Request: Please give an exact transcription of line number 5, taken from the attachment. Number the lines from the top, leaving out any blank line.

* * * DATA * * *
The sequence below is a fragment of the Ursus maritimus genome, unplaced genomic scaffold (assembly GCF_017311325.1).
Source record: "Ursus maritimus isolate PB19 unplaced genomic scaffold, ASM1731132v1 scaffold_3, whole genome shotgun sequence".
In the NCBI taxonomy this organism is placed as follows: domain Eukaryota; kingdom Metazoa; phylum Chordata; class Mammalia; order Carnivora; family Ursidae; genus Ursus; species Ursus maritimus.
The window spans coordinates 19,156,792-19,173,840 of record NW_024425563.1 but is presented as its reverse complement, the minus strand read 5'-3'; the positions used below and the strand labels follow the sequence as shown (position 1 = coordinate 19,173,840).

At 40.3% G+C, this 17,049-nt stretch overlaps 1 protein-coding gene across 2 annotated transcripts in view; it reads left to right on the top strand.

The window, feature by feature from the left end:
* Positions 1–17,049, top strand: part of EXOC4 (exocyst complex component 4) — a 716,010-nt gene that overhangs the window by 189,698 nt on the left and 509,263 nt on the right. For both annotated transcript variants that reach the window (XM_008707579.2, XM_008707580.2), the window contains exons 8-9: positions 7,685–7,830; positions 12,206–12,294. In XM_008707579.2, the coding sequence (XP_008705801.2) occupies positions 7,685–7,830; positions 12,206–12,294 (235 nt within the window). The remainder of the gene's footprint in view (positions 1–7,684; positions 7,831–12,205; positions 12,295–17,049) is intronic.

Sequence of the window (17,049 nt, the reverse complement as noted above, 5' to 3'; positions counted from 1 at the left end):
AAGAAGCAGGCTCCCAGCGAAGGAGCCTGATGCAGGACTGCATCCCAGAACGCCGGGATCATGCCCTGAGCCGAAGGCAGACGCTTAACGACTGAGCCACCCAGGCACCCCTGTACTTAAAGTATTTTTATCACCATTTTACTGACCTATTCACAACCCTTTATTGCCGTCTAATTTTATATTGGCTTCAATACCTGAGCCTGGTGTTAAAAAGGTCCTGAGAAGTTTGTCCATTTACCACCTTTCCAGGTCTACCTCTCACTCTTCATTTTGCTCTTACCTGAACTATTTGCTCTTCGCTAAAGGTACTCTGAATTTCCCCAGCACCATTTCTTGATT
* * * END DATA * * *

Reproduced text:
At 40.3% G+C, this 17,049-nt stretch overlaps 1 protein-coding gene across 2 annotated transcripts in view; it reads left to right on the top strand.